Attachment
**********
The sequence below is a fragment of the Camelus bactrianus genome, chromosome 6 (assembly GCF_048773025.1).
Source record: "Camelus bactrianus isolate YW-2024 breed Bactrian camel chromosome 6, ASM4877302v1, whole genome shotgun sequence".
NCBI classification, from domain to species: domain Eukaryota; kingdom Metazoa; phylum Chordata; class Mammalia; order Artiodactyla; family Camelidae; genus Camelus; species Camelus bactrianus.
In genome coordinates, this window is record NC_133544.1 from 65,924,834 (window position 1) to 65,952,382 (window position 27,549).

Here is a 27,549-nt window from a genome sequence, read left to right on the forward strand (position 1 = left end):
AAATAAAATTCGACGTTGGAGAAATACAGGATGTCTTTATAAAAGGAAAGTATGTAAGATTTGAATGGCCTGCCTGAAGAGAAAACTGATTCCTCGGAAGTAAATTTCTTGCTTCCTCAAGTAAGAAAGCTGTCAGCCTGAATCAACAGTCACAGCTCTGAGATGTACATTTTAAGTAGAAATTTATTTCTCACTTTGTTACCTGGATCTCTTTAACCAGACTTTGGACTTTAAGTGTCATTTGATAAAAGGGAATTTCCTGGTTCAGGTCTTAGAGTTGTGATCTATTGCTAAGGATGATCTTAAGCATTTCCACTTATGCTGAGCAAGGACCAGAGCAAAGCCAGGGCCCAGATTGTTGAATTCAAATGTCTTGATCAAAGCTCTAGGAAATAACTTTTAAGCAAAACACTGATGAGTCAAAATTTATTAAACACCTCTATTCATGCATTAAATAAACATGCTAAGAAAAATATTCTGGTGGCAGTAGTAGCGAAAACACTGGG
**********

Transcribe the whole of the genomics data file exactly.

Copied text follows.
The sequence below is a fragment of the Camelus bactrianus genome, chromosome 6 (assembly GCF_048773025.1).
Source record: "Camelus bactrianus isolate YW-2024 breed Bactrian camel chromosome 6, ASM4877302v1, whole genome shotgun sequence".
NCBI classification, from domain to species: domain Eukaryota; kingdom Metazoa; phylum Chordata; class Mammalia; order Artiodactyla; family Camelidae; genus Camelus; species Camelus bactrianus.
In genome coordinates, this window is record NC_133544.1 from 65,924,834 (window position 1) to 65,952,382 (window position 27,549).

Here is a 27,549-nt window from a genome sequence, read left to right on the forward strand (position 1 = left end):
AAATAAAATTCGACGTTGGAGAAATACAGGATGTCTTTATAAAAGGAAAGTATGTAAGATTTGAATGGCCTGCCTGAAGAGAAAACTGATTCCTCGGAAGTAAATTTCTTGCTTCCTCAAGTAAGAAAGCTGTCAGCCTGAATCAACAGTCACAGCTCTGAGATGTACATTTTAAGTAGAAATTTATTTCTCACTTTGTTACCTGGATCTCTTTAACCAGACTTTGGACTTTAAGTGTCATTTGATAAAAGGGAATTTCCTGGTTCAGGTCTTAGAGTTGTGATCTATTGCTAAGGATGATCTTAAGCATTTCCACTTATGCTGAGCAAGGACCAGAGCAAAGCCAGGGCCCAGATTGTTGAATTCAAATGTCTTGATCAAAGCTCTAGGAAATAACTTTTAAGCAAAACACTGATGAGTCAAAATTTATTAAACACCTCTATTCATGCATTAAATAAACATGCTAAGAAAAATATTCTGGTGGCAGTAGTAGCGAAAACACTGGG